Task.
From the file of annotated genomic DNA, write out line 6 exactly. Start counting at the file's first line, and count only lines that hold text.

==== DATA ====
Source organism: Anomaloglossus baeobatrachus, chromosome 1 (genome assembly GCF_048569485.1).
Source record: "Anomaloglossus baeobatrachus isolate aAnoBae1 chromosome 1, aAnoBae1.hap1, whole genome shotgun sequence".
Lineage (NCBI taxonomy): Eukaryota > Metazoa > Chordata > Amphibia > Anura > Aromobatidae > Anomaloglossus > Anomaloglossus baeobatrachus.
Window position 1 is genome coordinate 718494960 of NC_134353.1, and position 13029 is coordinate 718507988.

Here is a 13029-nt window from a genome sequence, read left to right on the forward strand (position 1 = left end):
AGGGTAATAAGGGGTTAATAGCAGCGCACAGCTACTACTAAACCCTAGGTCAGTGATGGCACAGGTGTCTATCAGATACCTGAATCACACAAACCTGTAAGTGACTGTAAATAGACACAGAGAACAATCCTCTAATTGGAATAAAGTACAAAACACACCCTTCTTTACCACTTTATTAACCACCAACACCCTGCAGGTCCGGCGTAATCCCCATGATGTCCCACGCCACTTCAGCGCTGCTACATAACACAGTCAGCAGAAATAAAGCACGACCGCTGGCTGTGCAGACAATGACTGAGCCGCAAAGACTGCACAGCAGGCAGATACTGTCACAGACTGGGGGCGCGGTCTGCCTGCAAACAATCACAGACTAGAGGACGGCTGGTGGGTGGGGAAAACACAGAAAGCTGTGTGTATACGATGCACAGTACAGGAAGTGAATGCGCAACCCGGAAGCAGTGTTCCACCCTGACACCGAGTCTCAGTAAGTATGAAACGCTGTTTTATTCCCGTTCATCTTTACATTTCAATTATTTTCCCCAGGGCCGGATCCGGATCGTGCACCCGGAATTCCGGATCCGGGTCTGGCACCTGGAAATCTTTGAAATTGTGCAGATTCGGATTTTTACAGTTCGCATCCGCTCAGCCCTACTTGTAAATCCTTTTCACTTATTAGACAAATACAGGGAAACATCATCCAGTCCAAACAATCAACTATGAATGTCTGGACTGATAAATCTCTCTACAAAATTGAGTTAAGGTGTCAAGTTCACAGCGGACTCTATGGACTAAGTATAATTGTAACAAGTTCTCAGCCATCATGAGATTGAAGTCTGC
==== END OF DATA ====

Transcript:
AGGGTAATAAGGGGTTAATAGCAGCGCACAGCTACTACTAAACCCTAGGTCAGTGATGGCACAGGTGTCTATCAGATACCTGAATCACACAAACCTGTAAGTGACTGTAAATAGACACAGAGAACAATCCTCTAATTGGAATAAAGTACAAAACACACCCTTCTTTACCACTTTATTAACCACCAACACCCTGCAGGTCCGGCGTAATCCCCATGATGTCCCACGCCACTTCAGCGCTGCTACATAACACAGTCAGCAGAAATAAAGCACGACCGCTGGCTGTGCAGACAATGACTGAGCCGCAAAGACTGCACAGCAGGCAGATACTGTCACAGACTGGGGGCGCGGTCTGCCTGCAAACAATCACAGACTAGAGGACGGCTGGTGGGTGGGGAAAACACAGAAAGCTGTGTGTATACGATGCACAGTACAGGAAGTGAATGCGCAACCCGGAAGCAGTGTTCCACCCTGACACCGAGTCTCAGTAAGTATGAAACGCTGTTTTATTCCCGTTCATCTTTACATTTCAATTATTTTCCCCAGGGCCGGATCCGGATCGTGCACCCGGAATTCCGGATCCGGGTCTGGCACCTGGAAATCTTTGAAATTGTGCAGATTCGGATTTTTACAGTTCGCATCCGCTCAGCCCTACTTGTAAATCCTTTTCACTTATTAGACAAATACAGGGAAACATCATCCAGTCCAAACAATCAACTATGAATGTCTGGACTGATAAATCTCTCTACAAAATTGAGTTAAGGTGTCAAGTTCACAGCGGACTCTATGGACTAAGTATAATTGTAACAAGTTCTCAGCCATCATGAGATTGAAGTCTGC